If you can’t find the manifest file, your cache might not be able to access the file's container. Make sure that the cache has network connectivity to the storage account and is able to read data from the container.

Manage priming jobs

Priming jobs are listed in the Prime cache page in the Azure portal.

This page shows each job's name, its state, its current status, and summary statistics about the priming progress. The summary in the Details column updates periodically as the job progresses. The Job status field is populated when a priming job starts; this field also gives basic error information like Invalid manifest if a problem occurs.

While a job is running, the Percentage complete column shows an estimate of the progress.

Before a priming job starts, it has the state Queued. Its Job status, Percentage complete, and Details fields are empty.

screenshot of the priming jobs list in the portal, with jobs in various states (running, paused, and success). The cursor has clicked the ... symbol at the right side of one job's row, and a context menu shows options to pause or resume.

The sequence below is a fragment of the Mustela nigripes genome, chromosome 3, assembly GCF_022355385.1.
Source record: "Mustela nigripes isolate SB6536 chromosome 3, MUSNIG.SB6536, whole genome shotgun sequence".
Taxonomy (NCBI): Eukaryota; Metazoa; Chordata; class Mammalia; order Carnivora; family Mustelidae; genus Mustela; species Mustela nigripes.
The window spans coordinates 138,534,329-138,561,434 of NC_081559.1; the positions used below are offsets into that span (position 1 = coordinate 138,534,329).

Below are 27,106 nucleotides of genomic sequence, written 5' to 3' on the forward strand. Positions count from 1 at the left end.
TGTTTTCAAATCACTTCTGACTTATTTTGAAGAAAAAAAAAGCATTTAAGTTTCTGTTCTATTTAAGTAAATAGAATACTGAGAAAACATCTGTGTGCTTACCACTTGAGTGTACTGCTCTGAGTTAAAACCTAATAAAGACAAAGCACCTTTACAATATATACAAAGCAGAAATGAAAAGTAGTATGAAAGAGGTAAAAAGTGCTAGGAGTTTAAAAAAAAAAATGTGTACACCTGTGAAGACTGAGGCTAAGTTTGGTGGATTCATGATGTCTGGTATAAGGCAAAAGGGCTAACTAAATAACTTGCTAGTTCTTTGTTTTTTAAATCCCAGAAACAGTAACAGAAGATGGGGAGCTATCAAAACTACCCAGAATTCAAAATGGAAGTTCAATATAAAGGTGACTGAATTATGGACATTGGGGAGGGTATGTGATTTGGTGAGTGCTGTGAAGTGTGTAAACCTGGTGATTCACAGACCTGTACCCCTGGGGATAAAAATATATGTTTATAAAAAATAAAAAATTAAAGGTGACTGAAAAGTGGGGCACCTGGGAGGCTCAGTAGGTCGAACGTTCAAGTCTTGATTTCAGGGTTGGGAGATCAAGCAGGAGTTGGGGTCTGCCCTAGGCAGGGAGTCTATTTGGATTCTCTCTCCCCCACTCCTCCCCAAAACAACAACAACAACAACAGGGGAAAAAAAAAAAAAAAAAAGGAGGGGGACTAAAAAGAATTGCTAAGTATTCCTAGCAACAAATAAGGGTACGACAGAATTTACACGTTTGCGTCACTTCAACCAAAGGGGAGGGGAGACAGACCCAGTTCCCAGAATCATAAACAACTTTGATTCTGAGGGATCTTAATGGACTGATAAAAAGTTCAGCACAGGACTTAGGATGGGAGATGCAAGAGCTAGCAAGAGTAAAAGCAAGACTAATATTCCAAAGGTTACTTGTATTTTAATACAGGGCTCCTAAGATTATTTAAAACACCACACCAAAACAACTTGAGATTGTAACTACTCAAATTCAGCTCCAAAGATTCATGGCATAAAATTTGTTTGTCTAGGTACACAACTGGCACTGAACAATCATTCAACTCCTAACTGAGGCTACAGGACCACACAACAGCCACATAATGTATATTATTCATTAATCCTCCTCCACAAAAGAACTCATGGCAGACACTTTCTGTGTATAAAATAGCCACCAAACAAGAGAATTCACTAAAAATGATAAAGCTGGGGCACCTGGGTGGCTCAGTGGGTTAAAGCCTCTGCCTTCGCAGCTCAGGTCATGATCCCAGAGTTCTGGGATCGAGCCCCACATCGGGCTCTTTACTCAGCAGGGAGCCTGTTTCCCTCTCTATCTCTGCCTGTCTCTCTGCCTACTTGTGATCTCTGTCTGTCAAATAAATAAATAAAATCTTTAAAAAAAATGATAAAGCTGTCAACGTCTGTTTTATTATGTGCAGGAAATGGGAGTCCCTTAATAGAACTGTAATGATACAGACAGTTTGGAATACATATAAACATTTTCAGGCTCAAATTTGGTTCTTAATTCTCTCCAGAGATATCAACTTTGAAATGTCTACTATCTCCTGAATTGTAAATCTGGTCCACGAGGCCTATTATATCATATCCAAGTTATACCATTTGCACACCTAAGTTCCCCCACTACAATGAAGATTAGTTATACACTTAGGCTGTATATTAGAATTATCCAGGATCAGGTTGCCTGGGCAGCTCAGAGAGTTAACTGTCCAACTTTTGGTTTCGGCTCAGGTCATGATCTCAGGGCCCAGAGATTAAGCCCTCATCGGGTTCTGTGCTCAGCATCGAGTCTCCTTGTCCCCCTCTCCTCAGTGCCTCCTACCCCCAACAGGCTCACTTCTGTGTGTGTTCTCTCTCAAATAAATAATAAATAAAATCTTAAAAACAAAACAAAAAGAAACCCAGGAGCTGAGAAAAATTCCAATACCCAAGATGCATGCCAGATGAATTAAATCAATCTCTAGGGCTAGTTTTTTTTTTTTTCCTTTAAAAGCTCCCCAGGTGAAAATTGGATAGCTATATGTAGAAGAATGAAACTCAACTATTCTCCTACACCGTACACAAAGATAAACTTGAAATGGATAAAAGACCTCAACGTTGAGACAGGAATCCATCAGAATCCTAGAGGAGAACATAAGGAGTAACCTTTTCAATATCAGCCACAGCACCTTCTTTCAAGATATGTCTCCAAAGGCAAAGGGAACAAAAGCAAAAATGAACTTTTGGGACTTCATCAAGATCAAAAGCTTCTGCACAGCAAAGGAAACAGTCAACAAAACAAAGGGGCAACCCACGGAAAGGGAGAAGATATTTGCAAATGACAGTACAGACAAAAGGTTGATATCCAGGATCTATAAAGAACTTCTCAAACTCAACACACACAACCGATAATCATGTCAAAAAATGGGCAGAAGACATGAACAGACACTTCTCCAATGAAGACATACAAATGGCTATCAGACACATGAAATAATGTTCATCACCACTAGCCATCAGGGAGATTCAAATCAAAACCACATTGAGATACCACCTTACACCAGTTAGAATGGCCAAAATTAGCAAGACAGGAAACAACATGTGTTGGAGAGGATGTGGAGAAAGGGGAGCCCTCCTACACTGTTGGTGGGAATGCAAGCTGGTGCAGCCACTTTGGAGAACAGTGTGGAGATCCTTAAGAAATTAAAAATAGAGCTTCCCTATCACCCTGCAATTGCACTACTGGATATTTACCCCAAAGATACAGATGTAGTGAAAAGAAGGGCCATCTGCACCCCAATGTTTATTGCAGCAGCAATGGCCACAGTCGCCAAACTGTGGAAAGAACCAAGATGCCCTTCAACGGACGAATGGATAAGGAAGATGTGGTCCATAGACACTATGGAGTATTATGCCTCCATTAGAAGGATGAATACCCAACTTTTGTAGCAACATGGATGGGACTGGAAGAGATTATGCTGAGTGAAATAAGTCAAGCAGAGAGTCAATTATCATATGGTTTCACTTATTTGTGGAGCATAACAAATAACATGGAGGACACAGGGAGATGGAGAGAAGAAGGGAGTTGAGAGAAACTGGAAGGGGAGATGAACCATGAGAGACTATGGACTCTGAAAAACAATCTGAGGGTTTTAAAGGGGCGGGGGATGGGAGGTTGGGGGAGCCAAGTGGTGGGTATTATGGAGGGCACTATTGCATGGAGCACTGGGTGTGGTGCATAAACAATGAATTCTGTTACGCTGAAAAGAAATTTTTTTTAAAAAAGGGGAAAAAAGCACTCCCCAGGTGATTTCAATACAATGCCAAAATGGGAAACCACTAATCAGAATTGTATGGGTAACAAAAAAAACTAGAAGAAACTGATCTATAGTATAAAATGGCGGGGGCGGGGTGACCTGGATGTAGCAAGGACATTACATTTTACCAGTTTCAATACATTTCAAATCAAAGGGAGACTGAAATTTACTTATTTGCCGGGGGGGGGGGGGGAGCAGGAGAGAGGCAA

Click the ... section at the right of the table to pause or resume a priming job. (It might take a few minutes for the status to update.)

To delete a priming job, select it in the list and use the Stop control at the top of the table. You can use the Stop control to delete a job in any state.


You can use these REST API endpoints to create and manage HPC Cache priming jobs. These are part of the 2022-05-01 version of the REST API, so make sure you use that string in the api_version term.

Read the Azure REST API reference to learn how to use these tools.

Add a new priming job

The startPrimingJob interface creates and queues a priming job. The job starts automatically when resources are available.